Of course, there is plenty of bitterness in certain Tory quarters about what Cameron is doing. But it is largely petty personal griping, devoid of meaning. For example, many in the media have tried to play up the rows over taxation policy between the new Cameroons and the old Thatcherites, after the former refused the latter’s demand that he commit the Tories to tax cuts. But this is a phoney war. As BBC political editor Nick Robinson pointed out, it is not even a debate about whether tax cuts would be a good thing under a future Tory government, but rather about whether it will scare off voters (and the all-important media electorate) if they commit the party leader to making them today. For Cameron, avoiding rash promises on taxation is a symbolic statement that he accepts politics must now take place on the narrow terrain carved out by Blair and Brown. For their part, leading tax ‘rebels’ have gone out of their way to make plain that, actually, they really agree with ‘Dave’.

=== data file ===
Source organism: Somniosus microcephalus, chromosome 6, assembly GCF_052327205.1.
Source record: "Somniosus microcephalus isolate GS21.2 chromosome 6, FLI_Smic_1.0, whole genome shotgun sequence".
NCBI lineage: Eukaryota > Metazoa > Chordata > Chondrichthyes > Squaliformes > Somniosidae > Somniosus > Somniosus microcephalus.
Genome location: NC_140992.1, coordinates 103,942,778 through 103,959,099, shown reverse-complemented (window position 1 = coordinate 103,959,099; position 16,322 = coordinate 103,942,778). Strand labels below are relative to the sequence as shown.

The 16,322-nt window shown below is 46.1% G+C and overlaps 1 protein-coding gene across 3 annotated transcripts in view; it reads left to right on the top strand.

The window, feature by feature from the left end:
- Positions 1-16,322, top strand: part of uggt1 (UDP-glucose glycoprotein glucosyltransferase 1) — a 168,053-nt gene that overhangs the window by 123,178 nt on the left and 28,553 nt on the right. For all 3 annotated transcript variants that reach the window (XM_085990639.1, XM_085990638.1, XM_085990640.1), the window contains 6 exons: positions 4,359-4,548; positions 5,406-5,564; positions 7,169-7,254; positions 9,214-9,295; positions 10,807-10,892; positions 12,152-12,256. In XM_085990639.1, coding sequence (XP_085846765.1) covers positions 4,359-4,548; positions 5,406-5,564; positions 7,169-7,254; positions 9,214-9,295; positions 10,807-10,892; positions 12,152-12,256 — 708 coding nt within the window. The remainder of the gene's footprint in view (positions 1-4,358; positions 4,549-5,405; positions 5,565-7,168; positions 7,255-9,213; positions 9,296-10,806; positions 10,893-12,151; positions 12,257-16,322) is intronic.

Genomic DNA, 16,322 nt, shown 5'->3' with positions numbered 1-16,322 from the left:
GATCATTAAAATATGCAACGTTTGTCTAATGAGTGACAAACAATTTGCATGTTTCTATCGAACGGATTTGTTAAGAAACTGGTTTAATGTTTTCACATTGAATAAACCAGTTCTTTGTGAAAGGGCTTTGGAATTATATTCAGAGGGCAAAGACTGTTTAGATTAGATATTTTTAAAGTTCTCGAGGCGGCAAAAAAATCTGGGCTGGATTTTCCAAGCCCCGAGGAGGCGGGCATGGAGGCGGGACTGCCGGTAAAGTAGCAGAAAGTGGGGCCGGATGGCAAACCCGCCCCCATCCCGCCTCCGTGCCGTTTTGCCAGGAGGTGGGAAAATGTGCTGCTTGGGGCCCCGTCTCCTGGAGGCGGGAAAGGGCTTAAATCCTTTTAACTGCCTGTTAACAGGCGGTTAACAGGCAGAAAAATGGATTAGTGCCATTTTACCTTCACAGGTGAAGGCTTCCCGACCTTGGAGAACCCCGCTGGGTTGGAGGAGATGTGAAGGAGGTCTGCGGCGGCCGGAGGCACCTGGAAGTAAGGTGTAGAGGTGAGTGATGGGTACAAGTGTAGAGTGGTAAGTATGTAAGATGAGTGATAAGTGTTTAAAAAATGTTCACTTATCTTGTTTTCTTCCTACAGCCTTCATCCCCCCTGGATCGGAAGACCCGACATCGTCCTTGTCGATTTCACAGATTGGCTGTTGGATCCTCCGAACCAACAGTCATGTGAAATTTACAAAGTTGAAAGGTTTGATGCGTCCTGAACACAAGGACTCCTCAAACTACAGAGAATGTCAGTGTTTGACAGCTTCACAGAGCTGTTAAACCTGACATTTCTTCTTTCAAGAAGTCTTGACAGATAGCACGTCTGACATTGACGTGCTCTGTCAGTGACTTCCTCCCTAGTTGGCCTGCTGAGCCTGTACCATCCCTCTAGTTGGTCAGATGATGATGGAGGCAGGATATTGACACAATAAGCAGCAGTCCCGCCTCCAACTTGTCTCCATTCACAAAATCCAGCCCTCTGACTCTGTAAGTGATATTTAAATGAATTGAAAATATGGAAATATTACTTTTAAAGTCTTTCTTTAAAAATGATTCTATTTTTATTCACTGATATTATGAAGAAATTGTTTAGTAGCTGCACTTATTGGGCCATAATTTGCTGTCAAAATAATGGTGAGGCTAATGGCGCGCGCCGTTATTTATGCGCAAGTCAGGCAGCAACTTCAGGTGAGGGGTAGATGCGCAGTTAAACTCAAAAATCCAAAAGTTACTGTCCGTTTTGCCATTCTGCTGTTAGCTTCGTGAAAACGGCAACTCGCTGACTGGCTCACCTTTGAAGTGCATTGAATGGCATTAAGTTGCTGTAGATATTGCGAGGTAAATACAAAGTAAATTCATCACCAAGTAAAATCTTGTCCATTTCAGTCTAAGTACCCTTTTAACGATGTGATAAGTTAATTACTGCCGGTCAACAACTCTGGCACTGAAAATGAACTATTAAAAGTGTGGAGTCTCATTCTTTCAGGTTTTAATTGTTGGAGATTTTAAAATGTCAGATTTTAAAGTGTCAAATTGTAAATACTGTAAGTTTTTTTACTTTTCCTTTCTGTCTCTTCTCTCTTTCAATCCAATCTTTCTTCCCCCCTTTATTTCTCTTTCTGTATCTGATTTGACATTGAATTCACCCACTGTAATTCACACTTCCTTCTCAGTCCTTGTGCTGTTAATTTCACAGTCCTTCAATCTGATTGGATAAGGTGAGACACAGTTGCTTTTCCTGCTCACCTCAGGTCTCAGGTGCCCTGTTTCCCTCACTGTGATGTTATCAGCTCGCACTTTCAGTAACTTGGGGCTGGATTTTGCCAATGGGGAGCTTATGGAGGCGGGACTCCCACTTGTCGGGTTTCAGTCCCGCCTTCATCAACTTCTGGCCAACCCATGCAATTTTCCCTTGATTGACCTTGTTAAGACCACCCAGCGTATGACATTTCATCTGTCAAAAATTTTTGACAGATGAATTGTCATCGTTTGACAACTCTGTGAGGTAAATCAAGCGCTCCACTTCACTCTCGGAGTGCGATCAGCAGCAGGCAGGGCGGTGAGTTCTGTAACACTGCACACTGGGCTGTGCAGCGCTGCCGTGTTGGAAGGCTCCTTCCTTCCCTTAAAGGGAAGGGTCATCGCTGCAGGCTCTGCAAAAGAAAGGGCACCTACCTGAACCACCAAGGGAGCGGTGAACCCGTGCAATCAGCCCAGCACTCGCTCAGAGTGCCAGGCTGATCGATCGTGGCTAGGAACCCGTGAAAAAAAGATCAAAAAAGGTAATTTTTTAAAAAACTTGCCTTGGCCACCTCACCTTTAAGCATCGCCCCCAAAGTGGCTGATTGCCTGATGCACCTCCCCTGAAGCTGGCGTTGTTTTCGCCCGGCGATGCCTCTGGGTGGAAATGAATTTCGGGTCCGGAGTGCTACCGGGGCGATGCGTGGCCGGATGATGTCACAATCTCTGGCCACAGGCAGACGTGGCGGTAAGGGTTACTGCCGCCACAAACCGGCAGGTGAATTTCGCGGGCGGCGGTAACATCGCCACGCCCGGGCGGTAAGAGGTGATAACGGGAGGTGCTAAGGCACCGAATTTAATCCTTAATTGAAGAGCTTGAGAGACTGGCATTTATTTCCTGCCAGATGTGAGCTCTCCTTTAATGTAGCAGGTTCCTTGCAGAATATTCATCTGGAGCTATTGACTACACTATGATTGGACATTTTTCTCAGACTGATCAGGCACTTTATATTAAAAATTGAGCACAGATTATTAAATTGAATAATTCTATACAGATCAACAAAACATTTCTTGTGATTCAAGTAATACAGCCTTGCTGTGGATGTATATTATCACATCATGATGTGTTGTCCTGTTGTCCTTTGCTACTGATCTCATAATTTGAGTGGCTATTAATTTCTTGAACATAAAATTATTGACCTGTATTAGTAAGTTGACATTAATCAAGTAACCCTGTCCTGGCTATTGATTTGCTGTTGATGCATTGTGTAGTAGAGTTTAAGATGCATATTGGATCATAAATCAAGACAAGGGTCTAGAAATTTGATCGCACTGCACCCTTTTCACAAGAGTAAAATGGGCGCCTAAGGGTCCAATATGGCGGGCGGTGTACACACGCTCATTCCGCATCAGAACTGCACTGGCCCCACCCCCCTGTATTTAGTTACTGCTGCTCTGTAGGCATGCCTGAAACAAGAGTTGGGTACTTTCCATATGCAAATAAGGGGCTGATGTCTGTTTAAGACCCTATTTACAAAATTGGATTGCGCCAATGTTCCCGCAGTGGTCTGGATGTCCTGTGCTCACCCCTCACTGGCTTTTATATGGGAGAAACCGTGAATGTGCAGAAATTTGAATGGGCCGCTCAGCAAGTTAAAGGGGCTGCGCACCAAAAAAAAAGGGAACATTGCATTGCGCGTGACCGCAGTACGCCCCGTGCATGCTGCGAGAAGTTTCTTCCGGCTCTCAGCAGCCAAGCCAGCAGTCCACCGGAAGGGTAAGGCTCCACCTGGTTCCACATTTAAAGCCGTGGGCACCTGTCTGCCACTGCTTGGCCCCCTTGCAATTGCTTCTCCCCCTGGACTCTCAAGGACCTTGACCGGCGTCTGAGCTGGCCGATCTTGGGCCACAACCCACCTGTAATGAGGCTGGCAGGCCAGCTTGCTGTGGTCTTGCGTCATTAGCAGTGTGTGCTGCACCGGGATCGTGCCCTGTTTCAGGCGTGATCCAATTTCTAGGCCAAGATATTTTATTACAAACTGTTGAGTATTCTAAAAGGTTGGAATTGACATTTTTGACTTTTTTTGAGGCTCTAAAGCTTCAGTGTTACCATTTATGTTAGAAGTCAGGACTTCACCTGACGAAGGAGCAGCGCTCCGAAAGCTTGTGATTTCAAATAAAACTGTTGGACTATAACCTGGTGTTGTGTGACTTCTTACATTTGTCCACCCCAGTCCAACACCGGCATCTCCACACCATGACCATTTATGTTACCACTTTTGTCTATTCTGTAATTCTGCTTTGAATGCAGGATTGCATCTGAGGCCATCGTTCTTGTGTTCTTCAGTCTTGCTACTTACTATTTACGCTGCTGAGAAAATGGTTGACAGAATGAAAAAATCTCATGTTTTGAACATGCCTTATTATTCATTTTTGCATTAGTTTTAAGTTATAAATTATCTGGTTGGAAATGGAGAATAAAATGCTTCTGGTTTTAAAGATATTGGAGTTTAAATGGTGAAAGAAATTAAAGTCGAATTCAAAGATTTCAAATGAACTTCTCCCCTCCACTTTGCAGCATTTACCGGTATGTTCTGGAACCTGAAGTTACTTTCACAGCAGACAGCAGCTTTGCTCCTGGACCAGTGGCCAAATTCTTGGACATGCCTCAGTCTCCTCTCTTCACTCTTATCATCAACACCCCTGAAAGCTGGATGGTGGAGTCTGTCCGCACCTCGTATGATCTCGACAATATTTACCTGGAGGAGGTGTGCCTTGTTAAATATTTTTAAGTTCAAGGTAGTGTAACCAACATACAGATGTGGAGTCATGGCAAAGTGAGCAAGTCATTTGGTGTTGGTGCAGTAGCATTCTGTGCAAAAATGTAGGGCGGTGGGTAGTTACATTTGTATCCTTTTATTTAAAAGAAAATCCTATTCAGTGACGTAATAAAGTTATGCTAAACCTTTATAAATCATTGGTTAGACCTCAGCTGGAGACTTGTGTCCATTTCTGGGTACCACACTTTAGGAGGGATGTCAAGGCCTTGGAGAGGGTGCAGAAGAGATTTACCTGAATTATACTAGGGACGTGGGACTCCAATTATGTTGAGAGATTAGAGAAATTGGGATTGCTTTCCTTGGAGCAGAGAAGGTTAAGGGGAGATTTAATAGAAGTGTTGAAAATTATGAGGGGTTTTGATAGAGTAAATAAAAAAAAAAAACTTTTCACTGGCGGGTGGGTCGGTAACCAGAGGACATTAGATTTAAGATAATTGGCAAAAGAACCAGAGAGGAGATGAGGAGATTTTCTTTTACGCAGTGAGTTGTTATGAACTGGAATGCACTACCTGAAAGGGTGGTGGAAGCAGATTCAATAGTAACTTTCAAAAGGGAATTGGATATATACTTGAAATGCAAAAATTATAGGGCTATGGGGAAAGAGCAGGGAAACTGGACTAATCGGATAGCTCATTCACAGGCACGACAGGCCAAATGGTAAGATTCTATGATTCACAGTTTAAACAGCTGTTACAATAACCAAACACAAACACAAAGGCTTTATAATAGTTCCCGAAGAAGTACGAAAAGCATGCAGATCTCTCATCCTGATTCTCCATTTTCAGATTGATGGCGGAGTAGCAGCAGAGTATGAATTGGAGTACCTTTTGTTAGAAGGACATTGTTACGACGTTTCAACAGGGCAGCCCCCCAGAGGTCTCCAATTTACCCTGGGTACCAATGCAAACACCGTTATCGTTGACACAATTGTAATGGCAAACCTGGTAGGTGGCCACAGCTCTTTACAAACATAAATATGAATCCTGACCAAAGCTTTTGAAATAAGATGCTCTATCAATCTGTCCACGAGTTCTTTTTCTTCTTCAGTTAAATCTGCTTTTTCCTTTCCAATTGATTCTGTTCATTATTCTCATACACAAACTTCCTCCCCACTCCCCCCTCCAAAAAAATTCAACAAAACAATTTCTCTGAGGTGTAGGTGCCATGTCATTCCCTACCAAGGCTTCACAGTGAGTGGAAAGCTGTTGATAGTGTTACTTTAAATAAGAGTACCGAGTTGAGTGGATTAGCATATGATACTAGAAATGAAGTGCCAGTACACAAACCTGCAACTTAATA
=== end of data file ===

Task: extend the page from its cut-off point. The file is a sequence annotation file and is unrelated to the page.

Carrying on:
It was certainly extraordinary to see some Tory constituency members booing party chairman Francis Maude at their own conference, an unheard-of display of disaffection at this annual loyalists’ rally. It confirmed that Cameron is even less able than Blair to command proper authority over his party. Indeed, Tory Party membership has continued to fall since he became leader. But what was the Maude ruckus really about? Not the party’s policy or politics, but the leadership’s attempt to impose a sort of celebrity A-list of suitable candidates on local parties. In other words, it is about image (what the Conservatives should look like) and turf (whether central office or constituency committees should pick potential MPs). How very New Labour.